PHIL 448 Description
A course for exploring special topics of interest which vary from term to term. Examples include the nature of tragedy, the philosophy of information, the ideas of Wittgenstein, the logic of explanation, or the philosophy of biology. This course can be repeated for credit (if taking new topics). (3:0:0) Prerequisite: Third-year standing and one of PHIL 310, PHIL 111, or PHIL 112.
Recent Topics in PHIL 448
Summer 2018: Advanced Bioethics
An in-depth exploration of the moral issues arising in health care, research, and policy, including independent work on a topic of the student's choice. Preferably students have taken at least one course in ethics before registering.
Spring 2018: Feminist Philosophy
This course introduces students to a range of philosophical issues in feminist theory, such as sexism, oppression, social construction, and intersection between gender and race or class. We shall begin with a very brief history of feminist philosophy, and then explore the diverse fields of feminist epistemologies, moral psychologies, ethics, and political theories.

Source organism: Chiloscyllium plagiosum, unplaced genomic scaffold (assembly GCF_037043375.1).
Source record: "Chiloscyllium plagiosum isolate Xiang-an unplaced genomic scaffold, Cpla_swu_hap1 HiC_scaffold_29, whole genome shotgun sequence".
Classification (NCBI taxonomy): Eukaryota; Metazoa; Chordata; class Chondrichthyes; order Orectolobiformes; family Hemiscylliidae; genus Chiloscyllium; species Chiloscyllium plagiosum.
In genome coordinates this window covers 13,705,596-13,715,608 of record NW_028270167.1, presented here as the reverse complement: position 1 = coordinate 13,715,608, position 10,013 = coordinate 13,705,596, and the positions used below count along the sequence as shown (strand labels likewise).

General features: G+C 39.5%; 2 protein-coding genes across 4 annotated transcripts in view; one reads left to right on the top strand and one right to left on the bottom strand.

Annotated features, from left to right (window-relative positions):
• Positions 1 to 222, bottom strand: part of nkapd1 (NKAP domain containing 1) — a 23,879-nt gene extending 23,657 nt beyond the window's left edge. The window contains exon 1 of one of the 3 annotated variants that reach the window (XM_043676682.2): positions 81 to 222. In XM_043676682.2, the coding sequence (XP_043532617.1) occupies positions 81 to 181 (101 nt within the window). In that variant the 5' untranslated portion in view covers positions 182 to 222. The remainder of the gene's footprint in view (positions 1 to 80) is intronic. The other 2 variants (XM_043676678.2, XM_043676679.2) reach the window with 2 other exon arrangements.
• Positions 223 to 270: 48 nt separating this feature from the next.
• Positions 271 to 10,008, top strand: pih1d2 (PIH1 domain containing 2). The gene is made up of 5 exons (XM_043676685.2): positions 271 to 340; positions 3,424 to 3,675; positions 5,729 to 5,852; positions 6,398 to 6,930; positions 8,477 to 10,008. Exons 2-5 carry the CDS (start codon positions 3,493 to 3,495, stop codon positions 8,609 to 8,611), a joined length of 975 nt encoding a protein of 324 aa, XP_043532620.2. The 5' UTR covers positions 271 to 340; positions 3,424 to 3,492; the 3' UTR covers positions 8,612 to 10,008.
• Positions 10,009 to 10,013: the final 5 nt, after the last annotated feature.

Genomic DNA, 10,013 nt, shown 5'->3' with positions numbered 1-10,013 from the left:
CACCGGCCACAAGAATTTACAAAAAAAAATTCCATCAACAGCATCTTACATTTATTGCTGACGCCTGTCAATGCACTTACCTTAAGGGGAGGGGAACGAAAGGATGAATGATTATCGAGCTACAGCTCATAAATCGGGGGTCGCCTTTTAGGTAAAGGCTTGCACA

Fall 2015: Negative Metaphysics and the Meaning of Life
This course will examine the central questions of metaphysics and epistemology from the perspective of doubt and negation. In particular, it will aim to understand the limits of what can be said or known, and, in doing so, will consider a different way of addressing philosophical questions.
Spring 2013, Fall 2008: Philosophy and Film
“Good movies make you care, make you believe in possibilities again. If somewhere in the Hollywood-entertainment world someone has managed to break through with something that speaks to you, then it isn’t all corruption. The movie doesn’t have to be great. It can be stupid and empty and you can still have the joy of a good performance, or the joy in just a good line .… It isn’t easy to come to terms with what one enjoys in films.” Pauline Kael